Cleopatra – Northern Ballet: Sadler’s Wells, 17 May 2011

When in Rome… Or Cairo

Kenneth Tindall and Martha Leebolt get down to some serious sexual symbolism.

The ambitious Northern Ballet rolled into town last night with a red carpet to present their new Cleopatra to Sadler’s Wells. Relating the Egyptian queen’s story from marrying and murdering her brother Ptolemy to her own death it seems an obvious tale for a ballet; strong female lead, plenty of love interest and all sorts of slaves and priestesses for ritual dancing, but it worked in fits and starts here.

Martha Leebolt made a bewilderingly delicious Queen of the Nile, unexceptional in her solo work her lightness of movement and subtlety of expression proved sensational in the love duets, first in her erotic tenderness with Caeser and then in her animalistic lustfulness with Mark Antony.

Despite some excellent partnering Caesar, played by Javier Torres, was weakly drawn and rather overwhelmed by Cleopatra. As Antony Tobias Batley fared rather better in his boisterous jostle for attention but his death came across as curiously dispassionate.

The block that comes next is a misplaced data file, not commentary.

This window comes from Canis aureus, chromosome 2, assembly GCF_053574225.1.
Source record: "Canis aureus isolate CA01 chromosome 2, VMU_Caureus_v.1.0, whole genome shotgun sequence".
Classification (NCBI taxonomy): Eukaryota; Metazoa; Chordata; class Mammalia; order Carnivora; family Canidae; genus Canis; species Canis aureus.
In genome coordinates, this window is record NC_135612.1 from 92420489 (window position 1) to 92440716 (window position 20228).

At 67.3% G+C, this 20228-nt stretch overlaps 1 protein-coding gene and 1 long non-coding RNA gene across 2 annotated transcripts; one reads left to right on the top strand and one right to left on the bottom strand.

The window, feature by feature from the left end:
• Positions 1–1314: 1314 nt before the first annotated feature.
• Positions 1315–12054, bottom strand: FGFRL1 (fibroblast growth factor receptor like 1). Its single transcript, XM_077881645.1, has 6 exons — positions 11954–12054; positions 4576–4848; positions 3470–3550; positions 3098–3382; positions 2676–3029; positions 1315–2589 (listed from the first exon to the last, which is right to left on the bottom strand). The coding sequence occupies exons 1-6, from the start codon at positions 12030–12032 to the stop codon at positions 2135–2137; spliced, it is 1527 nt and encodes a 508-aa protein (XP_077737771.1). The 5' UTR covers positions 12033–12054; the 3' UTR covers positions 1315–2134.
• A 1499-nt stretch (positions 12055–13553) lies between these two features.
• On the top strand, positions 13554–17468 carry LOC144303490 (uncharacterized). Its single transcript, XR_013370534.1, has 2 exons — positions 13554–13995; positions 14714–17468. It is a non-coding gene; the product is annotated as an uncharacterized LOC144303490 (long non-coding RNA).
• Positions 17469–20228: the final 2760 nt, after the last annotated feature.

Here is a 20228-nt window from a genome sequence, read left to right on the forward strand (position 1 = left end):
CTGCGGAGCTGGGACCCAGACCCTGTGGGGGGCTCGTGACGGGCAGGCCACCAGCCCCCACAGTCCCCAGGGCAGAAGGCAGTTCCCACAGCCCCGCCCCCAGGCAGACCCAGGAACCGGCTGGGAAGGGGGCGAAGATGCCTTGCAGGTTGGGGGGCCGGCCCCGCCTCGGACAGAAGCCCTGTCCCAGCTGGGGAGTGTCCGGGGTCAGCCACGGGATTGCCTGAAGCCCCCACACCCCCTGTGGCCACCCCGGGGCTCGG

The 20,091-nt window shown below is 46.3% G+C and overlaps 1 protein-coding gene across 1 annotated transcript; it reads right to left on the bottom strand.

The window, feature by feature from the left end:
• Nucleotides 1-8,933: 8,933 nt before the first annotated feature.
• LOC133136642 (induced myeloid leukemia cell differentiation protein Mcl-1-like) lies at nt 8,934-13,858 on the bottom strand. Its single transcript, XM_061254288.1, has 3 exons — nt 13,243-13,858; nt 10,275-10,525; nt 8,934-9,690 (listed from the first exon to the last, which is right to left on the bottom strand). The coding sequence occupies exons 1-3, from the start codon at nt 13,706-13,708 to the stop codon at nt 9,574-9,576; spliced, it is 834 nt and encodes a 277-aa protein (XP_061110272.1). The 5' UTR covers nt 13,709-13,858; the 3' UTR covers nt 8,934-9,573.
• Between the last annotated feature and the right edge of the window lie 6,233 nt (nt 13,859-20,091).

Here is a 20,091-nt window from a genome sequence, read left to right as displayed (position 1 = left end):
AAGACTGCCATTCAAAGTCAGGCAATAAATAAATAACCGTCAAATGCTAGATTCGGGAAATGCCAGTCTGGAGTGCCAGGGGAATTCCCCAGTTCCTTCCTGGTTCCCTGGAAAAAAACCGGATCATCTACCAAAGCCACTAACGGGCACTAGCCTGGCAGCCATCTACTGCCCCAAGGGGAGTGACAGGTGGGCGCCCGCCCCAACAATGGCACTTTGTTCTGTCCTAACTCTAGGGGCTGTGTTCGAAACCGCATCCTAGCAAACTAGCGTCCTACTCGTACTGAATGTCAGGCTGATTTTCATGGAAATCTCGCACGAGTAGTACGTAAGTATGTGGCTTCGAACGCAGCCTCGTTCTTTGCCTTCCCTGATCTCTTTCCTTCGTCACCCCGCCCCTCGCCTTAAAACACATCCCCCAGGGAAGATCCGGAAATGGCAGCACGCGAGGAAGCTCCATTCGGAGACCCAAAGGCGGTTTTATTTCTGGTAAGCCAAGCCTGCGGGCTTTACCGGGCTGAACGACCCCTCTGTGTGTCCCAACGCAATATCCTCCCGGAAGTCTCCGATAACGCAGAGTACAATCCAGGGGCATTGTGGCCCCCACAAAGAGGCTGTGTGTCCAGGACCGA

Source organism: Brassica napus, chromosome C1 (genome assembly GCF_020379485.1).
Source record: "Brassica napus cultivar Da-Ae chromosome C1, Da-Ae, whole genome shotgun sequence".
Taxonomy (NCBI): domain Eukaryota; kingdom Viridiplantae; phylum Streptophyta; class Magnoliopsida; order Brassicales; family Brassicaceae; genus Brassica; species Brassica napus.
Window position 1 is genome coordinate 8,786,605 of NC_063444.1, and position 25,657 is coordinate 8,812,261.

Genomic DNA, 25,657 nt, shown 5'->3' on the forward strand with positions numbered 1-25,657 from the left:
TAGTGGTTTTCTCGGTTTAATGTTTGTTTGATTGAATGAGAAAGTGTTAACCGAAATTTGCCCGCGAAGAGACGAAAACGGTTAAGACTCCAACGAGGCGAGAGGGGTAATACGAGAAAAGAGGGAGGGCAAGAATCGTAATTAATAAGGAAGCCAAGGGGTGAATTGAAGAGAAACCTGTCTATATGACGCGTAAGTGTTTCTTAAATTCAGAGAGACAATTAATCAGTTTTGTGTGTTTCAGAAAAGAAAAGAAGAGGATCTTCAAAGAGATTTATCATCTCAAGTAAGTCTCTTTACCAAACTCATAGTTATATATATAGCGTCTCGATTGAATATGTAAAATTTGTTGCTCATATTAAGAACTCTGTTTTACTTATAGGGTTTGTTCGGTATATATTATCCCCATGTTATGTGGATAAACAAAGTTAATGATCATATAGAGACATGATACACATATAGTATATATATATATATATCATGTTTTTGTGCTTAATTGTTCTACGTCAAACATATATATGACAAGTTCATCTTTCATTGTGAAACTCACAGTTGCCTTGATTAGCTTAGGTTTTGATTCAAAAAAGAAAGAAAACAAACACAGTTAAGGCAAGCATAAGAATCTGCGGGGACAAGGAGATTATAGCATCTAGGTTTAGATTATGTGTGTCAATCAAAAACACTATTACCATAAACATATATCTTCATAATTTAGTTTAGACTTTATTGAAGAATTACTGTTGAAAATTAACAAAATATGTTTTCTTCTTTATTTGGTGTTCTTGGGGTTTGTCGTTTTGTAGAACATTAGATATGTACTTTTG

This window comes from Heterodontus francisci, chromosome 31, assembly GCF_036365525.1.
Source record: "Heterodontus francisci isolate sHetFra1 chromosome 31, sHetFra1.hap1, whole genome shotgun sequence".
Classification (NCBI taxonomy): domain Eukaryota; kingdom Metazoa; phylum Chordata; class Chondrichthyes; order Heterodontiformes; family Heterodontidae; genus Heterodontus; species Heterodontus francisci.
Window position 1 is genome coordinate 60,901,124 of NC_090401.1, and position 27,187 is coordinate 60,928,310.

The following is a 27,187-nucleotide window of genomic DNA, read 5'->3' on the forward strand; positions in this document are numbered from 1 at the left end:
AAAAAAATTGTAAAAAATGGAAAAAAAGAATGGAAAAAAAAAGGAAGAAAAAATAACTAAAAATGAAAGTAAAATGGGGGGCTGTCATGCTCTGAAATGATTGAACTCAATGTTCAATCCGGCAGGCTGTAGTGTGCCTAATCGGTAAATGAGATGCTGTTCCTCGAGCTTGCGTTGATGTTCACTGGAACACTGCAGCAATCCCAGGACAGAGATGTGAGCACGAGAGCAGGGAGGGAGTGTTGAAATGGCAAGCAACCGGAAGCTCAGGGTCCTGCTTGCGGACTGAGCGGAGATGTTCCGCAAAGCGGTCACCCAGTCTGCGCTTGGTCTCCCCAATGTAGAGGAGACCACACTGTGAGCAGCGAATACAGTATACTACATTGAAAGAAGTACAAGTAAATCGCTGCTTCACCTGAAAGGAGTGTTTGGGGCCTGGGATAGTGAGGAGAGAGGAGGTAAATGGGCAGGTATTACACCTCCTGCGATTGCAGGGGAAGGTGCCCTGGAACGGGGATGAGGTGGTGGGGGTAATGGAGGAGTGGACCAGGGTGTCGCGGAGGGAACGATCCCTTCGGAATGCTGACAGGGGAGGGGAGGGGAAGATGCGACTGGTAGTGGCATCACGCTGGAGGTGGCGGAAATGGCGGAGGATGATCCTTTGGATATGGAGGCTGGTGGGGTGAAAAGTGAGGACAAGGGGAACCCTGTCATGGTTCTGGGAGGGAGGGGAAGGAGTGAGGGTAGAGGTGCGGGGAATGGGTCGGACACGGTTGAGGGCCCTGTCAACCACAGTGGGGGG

David Nixon’s choreography, for the most part, avoided over-reliance on cliché hieroglyphic posturing; the duets were alluringly suggestive but the ensemble work let the side down with a great deal of stage school histrionics. The inevitable human pyramid was accomplished without too much disruption and the transition showing the conception and birth of Caesarion using only a roll of silk and thirty seconds of stage time was original and touching.

Pharaonic costumes in ballet often come across as plain silly (exhibit A m’lud, the Bolshoi’s Pharaoh’s Daughter) but Nixon has avoided this with a skilfull blend of the ancient and the contemporary, though the skin-tight catsuit thing that Cleo sported for most of the second act was a bit odd. The biggest haute couture statement, however, was reserved for the disrobing of Antony with the audience’s gasps creating a vacuum his magnificent bottom amply filled.

The beige sets were functional but dull, missing the colourful realities of ancient Egyptian architecture, while Claude-Michel Schönberg’s music tripped superficially along, some excellent tabla playing adding a touch of North African exoticism to the cinematic score.

Though the narrative was unclear at times (the lady next to me thought that Wadjet, God and Protector of the Pharaohs, was a gecko) this was an enjoyable production, memorable for being as sensually erotic as Classical ballet gets.

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